These days, tire quality is so good that you’re more likely to see a tire blowout in a sitcom then you are to experience one in real life. But that may cause greater panic for anyone who gets one, since fewer people know how to handle it. And tire blowouts do still readily occur.
A blowout is the sudden loss of air pressure in any inflatable tire, sometimes accompanied by the sound of an explosion. They’re caused by too little air pressure, extreme heat, impact damage, overloading, or a combination thereof. The recipe, in any case, is always excessive strain on a tire’s internal structure.
Let’s go over the causes of blowouts, and then look at how to drive through one.
What Causes a Tire Blowout?
Some people are afraid to inflate their tires themselves for fear of a tire blowing out. The cause in fact is most often in underinflation. Insufficient air pressure causes a tire to sag, flexing beyond the shape at which it can properly function to support a vehicle’s load. The tire will then overheat, and its rubber’s bond with the reinforcing layers will soften, weaken, and give.
Always follow the manufacturer’s suggested tire pressure, and make sure your tires are maintained at that amount. Yes, new vehicles come equipped with a Tire Pressure Monitoring System, and that will alert you of extreme underinflation. But many blowouts occur from multiple factors in combination with the underinflation. You want to reduce as many variables as possible, entire pressure is an easy one to handle.
Just because you buy an aggressive looking truck doesn’t mean you can burden it with the weight of whatever heavy cargo you choose. Every vehicle has a gross vehicle weight rating, and it’s been calculated for a reason. Excessive loads squish a tire, leading to it overheating. At which point we see the structure of the tire failing. If there is any question whether your vehicle can sustain the weight of a particular trailer, get a definitive answer prior to embarking on your haul.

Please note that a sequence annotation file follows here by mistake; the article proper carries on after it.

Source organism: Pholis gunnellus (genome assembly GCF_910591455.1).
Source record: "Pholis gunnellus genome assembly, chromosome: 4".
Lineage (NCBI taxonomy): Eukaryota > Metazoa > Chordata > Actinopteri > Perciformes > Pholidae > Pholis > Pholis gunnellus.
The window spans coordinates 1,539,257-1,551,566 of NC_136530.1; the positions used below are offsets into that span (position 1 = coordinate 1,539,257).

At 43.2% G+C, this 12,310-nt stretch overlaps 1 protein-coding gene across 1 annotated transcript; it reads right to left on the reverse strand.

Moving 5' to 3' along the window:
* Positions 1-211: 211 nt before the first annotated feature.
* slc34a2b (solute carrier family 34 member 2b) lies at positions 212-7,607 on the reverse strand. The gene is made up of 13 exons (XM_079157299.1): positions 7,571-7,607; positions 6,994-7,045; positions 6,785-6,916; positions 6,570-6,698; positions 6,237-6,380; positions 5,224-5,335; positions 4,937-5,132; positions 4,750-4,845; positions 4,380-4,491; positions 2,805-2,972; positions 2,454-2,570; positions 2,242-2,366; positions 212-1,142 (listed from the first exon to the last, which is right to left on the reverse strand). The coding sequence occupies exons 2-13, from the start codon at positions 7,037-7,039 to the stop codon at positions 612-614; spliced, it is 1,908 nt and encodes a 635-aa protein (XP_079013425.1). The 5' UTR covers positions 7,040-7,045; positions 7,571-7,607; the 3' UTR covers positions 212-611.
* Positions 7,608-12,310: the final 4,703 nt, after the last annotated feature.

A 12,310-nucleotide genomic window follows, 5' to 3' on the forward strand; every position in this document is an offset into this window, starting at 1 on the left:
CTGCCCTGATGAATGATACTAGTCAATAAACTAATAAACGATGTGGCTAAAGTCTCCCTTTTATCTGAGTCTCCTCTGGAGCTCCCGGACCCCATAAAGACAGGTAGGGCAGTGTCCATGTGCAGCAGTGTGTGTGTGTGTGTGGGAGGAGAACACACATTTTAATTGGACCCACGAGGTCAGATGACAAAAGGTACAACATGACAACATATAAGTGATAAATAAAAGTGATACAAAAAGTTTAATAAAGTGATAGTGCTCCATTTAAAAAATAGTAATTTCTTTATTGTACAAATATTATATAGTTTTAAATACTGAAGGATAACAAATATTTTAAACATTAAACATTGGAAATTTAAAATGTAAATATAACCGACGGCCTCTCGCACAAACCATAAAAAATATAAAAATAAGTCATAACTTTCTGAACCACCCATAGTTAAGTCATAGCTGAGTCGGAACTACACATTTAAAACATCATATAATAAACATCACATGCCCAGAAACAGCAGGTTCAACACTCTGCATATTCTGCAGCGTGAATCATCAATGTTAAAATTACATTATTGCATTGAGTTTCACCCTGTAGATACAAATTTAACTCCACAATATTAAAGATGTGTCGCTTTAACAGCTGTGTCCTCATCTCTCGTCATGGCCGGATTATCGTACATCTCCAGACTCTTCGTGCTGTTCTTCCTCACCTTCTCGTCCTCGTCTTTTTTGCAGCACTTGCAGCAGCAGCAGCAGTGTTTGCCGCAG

While heat itself may not cause a tire to rupture, it is a contributing factor in many a blown-out tire’s demise. The heart of summer, from May to late August, is known as tire blowout season because it’s this time of year that many people overload their vehicles and take off on drives on long hot roads. It should be no surprise that the warmer, touristy states see more than their fair share of roadside tire carcasses.
Dangerous injury to your tire can occur by hitting objects as seemingly innocuous as the curb of a parking spot. Of course, slamming into a pothole is bad. But all it takes is a direct hit to cause shearing pressure on a tire’s composition. Sure, we’ve all bonked into the lip of a driveway and nothing’s happened. What often occurs over time however is a gradual breakdown, the loss of air pressure bit by bit over a period of months or years, until finally a slow death results in—POP.
How To Drive Through A Tire Blowout
In a split second your vehicle just went from cruising to limping. You’ll feel like you don’t know what hit you. And that’s because nothing did. It may sound counterintuitive but the advice commonly given—if you suddenly lose a tire—is to briefly accelerate. This should prevent you from losing control of the vehicle.
Most people have the reflex to brake hard and cut the wheel. With three tires instead of four, your vehicle won’t turn the way you’re expecting it to. Cutting the wheel risks sending yourself into a spin.
Just press the gas to sustain your cruising speed. Because the blown-out tire will create drag on the vehicle, you won’t be able to truly accelerate. By maintaining a safe speed, you’ll be able to gain your bearings in the stabilized vehicle and steer it to the road’s shoulder while decelerating safely.
Please take these suggestions as just that, and know that all situations are unique. Prevention is always the best solution.